Top Marks for Patterson and Saunders at Greens and Gills
PLYMOUTH ARGYLE face Gillingham at Home Park this afternoon, with the Kent club sharing numerous links with the Pilgrims.
So it is appropriate to look back on the playing careers of two players who were team-mates at Home Park and went on to represent the Gills, one of whom has been on a scouting mission ahead of this afternoon's game.
Mark Patterson is at the helm of Gillingham's development team after a four-year spell as youth manager at the Priestfield.
His playing career, which saw him surpass 400 appearances, began with Carlisle United as a trainee.
Breaking into the first team for Harry Gregg's side after signing professional terms as an 18-year-old in 1986, Patterson made just 22 appearances before being snapped up by Derby County manager Arthur Cox.
The agreed transfer fee of £85,000 led to him making 51 league appearances in which he scored three goals before his next move, which also had an added Derby connection.
Peter Shilton was the Argyle manager and spent the summer of 1993 rebuilding his squad.
Departing Home Park were Andy 'Jock' Morrison, Gary Poole, Steve Morgan and Warren Joyce, to be replaced by Andy Comyn, Dominic Naylor, Wayne Burnett, Alan Nicholls, Matthew Smith (also from Derby) and Patterson.
With a £60,000 price tag, Patterson was a right-full-back who could also have been used as a midfielder if required.
In his first appearance for Argyle, Comyn and Michael Evans were both on target as the Pilgrims fell to a 3-2 opening game defeat at home to Stockport County.
A very popular member of the playing staff, Patterson carried an instantly recognisable Geordie accent, but was actually born in Leeds.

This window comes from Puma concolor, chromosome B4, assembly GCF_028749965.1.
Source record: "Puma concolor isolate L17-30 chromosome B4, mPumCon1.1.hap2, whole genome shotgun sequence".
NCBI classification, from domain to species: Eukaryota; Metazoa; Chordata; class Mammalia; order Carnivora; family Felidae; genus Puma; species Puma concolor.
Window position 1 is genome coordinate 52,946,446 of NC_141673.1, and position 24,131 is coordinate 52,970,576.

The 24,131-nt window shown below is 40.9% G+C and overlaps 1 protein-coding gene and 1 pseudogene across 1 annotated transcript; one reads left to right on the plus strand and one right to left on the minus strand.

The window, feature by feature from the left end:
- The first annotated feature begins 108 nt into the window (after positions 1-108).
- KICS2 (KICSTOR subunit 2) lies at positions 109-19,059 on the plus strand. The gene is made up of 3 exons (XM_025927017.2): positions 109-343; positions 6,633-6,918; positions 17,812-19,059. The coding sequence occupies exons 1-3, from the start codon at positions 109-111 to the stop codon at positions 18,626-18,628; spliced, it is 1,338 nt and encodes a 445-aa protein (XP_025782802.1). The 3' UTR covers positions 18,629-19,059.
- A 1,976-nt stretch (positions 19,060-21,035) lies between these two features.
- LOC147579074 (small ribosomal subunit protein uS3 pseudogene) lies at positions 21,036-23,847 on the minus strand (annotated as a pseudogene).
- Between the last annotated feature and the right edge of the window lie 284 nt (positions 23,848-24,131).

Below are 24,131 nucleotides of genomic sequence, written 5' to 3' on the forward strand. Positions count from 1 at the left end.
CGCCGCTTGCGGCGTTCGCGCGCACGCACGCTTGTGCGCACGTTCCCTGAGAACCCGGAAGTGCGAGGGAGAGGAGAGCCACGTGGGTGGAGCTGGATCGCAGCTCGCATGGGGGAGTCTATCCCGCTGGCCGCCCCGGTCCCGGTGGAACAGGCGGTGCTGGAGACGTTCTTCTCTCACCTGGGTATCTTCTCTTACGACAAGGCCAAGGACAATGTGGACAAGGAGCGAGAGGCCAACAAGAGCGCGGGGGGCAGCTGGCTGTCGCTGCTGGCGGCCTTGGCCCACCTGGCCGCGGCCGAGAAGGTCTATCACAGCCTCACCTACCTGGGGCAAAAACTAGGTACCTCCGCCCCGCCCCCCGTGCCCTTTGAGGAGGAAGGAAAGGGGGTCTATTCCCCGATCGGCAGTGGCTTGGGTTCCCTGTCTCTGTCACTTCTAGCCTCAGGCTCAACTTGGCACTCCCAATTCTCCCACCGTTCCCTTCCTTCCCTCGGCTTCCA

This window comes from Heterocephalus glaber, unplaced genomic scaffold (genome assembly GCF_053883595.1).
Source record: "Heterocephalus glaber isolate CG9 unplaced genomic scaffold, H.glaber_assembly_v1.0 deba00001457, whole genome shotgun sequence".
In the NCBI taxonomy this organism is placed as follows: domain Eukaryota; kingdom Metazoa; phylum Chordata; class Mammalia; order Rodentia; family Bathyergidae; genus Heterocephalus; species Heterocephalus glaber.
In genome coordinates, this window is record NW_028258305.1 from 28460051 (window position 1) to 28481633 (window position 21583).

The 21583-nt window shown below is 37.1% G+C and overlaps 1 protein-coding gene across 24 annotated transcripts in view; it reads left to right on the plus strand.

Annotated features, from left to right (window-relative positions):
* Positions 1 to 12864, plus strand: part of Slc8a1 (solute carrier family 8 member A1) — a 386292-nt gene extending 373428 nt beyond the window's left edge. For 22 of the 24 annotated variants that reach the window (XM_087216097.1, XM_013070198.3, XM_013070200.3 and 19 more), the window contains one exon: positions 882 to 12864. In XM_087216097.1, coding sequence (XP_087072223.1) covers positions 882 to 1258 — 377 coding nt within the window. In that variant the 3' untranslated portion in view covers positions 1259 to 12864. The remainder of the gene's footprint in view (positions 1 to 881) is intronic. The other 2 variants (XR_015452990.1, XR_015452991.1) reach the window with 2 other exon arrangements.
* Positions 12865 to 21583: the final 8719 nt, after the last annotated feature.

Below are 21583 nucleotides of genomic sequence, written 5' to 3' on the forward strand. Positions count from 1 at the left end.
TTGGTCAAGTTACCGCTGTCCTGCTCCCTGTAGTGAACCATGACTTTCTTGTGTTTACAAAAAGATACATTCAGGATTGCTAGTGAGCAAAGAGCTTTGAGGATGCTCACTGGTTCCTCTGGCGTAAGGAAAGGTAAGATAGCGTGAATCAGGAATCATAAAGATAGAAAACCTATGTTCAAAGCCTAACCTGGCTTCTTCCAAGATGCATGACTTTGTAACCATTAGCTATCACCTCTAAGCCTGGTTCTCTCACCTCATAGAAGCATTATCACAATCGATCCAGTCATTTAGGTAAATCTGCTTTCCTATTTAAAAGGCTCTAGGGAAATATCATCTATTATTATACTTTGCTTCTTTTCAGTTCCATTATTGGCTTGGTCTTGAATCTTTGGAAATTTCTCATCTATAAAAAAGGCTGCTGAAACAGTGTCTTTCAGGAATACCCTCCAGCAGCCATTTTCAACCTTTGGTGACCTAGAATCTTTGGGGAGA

He grew up in Prudhoe, just outside Newcastle, and his early days as a footballer showed promise, even as a striker at times as he progressed to West Tyne schoolboys and the Cumbria County representative sides.
Shilton knew Patterson well, as the future manager joined Derby four months before the defender arrived at the Baseball Ground.
Mel Sage was County's regular right-back, which meant Patterson had to make do with Central League experience before he went on to make 51 Football League appearances. But he can also look back on various cup outings, including the Anglo-Italian Cup.
One of his most memorable games for Derby was not notable all for the right reasons.
A third round FA Cup reply against Bristol Rovers saw him score, but that goal was not added to his list of five career Derby goals. The match was abandoned due to thick fog, but by that moment, Patterson had left the game after suffering torn knee ligaments.
On New Year's Day 1994, another injury produced a remarkable story.
Playing for Argyle at Bournemouth, a scan following an ankle injury discovered a floating bone which needed to be removed.
New keyhole surgery was performed and amazingly, Patterson was back in action just two weeks after fears he would be sidelined for considerably longer.
Scoring three times, Patterson made 134 league appearances for Argyle before his transfer to Gillingham, the nature of which caused certain upset among Home Park officials.